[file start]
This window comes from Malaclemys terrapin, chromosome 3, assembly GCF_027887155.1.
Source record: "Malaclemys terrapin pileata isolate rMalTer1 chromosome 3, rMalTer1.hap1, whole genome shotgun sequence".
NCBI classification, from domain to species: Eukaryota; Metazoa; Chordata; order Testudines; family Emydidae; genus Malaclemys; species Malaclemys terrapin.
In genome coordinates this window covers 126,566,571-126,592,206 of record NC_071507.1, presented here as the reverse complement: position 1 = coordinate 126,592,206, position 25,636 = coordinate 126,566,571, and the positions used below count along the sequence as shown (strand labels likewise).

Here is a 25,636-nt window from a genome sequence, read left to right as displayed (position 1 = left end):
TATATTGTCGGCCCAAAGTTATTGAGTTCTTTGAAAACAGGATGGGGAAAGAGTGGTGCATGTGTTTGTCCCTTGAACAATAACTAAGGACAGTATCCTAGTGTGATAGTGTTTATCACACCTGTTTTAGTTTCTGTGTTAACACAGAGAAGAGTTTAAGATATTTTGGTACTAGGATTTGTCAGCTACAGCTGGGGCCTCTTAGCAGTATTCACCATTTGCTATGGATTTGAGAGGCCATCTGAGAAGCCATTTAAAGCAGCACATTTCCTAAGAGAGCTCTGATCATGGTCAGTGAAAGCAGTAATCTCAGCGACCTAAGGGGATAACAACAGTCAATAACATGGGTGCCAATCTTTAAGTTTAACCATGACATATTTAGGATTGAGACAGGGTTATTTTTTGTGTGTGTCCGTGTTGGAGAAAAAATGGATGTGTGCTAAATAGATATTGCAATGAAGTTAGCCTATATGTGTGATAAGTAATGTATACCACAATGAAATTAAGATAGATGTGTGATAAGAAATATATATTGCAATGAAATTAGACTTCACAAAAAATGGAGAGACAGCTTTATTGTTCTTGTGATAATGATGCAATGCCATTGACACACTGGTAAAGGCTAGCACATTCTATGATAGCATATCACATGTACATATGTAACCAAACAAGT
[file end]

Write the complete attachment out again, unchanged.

This window comes from Malaclemys terrapin, chromosome 3, assembly GCF_027887155.1.
Source record: "Malaclemys terrapin pileata isolate rMalTer1 chromosome 3, rMalTer1.hap1, whole genome shotgun sequence".
NCBI classification, from domain to species: Eukaryota; Metazoa; Chordata; order Testudines; family Emydidae; genus Malaclemys; species Malaclemys terrapin.
In genome coordinates this window covers 126,566,571-126,592,206 of record NC_071507.1, presented here as the reverse complement: position 1 = coordinate 126,592,206, position 25,636 = coordinate 126,566,571, and the positions used below count along the sequence as shown (strand labels likewise).

Here is a 25,636-nt window from a genome sequence, read left to right as displayed (position 1 = left end):
TATATTGTCGGCCCAAAGTTATTGAGTTCTTTGAAAACAGGATGGGGAAAGAGTGGTGCATGTGTTTGTCCCTTGAACAATAACTAAGGACAGTATCCTAGTGTGATAGTGTTTATCACACCTGTTTTAGTTTCTGTGTTAACACAGAGAAGAGTTTAAGATATTTTGGTACTAGGATTTGTCAGCTACAGCTGGGGCCTCTTAGCAGTATTCACCATTTGCTATGGATTTGAGAGGCCATCTGAGAAGCCATTTAAAGCAGCACATTTCCTAAGAGAGCTCTGATCATGGTCAGTGAAAGCAGTAATCTCAGCGACCTAAGGGGATAACAACAGTCAATAACATGGGTGCCAATCTTTAAGTTTAACCATGACATATTTAGGATTGAGACAGGGTTATTTTTTGTGTGTGTCCGTGTTGGAGAAAAAATGGATGTGTGCTAAATAGATATTGCAATGAAGTTAGCCTATATGTGTGATAAGTAATGTATACCACAATGAAATTAAGATAGATGTGTGATAAGAAATATATATTGCAATGAAATTAGACTTCACAAAAAATGGAGAGACAGCTTTATTGTTCTTGTGATAATGATGCAATGCCATTGACACACTGGTAAAGGCTAGCACATTCTATGATAGCATATCACATGTACATATGTAACCAAACAAGT